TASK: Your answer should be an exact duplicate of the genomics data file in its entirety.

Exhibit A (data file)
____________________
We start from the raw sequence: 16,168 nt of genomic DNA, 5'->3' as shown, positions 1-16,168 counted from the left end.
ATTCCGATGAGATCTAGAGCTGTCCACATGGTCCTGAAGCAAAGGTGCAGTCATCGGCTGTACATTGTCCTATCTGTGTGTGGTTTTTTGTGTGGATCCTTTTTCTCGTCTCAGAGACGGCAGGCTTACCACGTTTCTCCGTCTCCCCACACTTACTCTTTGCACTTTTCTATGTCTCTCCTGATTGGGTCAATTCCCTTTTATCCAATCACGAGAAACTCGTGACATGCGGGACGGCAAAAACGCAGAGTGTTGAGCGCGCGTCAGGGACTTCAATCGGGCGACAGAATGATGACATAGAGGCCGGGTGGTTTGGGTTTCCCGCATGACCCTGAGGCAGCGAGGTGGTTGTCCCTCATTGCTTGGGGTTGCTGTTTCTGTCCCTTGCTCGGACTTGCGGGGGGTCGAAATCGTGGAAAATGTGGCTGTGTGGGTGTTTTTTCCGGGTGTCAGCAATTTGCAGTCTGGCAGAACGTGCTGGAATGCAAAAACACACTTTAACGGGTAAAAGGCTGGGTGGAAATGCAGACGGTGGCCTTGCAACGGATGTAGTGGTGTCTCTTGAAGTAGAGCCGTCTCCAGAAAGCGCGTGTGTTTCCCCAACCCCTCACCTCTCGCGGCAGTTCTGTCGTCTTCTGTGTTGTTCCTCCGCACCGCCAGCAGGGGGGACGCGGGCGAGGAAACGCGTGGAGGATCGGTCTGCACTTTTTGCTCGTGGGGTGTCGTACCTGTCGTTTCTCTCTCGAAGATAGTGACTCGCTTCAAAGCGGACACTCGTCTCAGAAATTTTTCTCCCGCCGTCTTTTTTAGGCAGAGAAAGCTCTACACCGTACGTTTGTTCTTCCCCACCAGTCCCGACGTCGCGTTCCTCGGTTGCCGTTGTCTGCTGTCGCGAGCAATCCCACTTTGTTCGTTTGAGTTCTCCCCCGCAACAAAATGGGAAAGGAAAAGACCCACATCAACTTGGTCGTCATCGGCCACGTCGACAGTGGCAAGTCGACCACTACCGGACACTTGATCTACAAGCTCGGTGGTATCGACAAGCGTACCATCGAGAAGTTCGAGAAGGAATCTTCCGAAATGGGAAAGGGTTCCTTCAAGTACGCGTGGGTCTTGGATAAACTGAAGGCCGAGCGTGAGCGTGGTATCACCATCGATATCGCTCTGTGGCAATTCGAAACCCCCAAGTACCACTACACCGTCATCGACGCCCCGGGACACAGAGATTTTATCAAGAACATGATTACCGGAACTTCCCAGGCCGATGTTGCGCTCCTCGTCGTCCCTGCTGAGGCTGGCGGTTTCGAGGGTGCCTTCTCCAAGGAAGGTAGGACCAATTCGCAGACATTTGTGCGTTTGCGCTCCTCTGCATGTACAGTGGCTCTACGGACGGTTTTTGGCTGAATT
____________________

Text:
We start from the raw sequence: 16,168 nt of genomic DNA, 5'->3' as shown, positions 1-16,168 counted from the left end.
ATTCCGATGAGATCTAGAGCTGTCCACATGGTCCTGAAGCAAAGGTGCAGTCATCGGCTGTACATTGTCCTATCTGTGTGTGGTTTTTTGTGTGGATCCTTTTTCTCGTCTCAGAGACGGCAGGCTTACCACGTTTCTCCGTCTCCCCACACTTACTCTTTGCACTTTTCTATGTCTCTCCTGATTGGGTCAATTCCCTTTTATCCAATCACGAGAAACTCGTGACATGCGGGACGGCAAAAACGCAGAGTGTTGAGCGCGCGTCAGGGACTTCAATCGGGCGACAGAATGATGACATAGAGGCCGGGTGGTTTGGGTTTCCCGCATGACCCTGAGGCAGCGAGGTGGTTGTCCCTCATTGCTTGGGGTTGCTGTTTCTGTCCCTTGCTCGGACTTGCGGGGGGTCGAAATCGTGGAAAATGTGGCTGTGTGGGTGTTTTTTCCGGGTGTCAGCAATTTGCAGTCTGGCAGAACGTGCTGGAATGCAAAAACACACTTTAACGGGTAAAAGGCTGGGTGGAAATGCAGACGGTGGCCTTGCAACGGATGTAGTGGTGTCTCTTGAAGTAGAGCCGTCTCCAGAAAGCGCGTGTGTTTCCCCAACCCCTCACCTCTCGCGGCAGTTCTGTCGTCTTCTGTGTTGTTCCTCCGCACCGCCAGCAGGGGGGACGCGGGCGAGGAAACGCGTGGAGGATCGGTCTGCACTTTTTGCTCGTGGGGTGTCGTACCTGTCGTTTCTCTCTCGAAGATAGTGACTCGCTTCAAAGCGGACACTCGTCTCAGAAATTTTTCTCCCGCCGTCTTTTTTAGGCAGAGAAAGCTCTACACCGTACGTTTGTTCTTCCCCACCAGTCCCGACGTCGCGTTCCTCGGTTGCCGTTGTCTGCTGTCGCGAGCAATCCCACTTTGTTCGTTTGAGTTCTCCCCCGCAACAAAATGGGAAAGGAAAAGACCCACATCAACTTGGTCGTCATCGGCCACGTCGACAGTGGCAAGTCGACCACTACCGGACACTTGATCTACAAGCTCGGTGGTATCGACAAGCGTACCATCGAGAAGTTCGAGAAGGAATCTTCCGAAATGGGAAAGGGTTCCTTCAAGTACGCGTGGGTCTTGGATAAACTGAAGGCCGAGCGTGAGCGTGGTATCACCATCGATATCGCTCTGTGGCAATTCGAAACCCCCAAGTACCACTACACCGTCATCGACGCCCCGGGACACAGAGATTTTATCAAGAACATGATTACCGGAACTTCCCAGGCCGATGTTGCGCTCCTCGTCGTCCCTGCTGAGGCTGGCGGTTTCGAGGGTGCCTTCTCCAAGGAAGGTAGGACCAATTCGCAGACATTTGTGCGTTTGCGCTCCTCTGCATGTACAGTGGCTCTACGGACGGTTTTTGGCTGAATT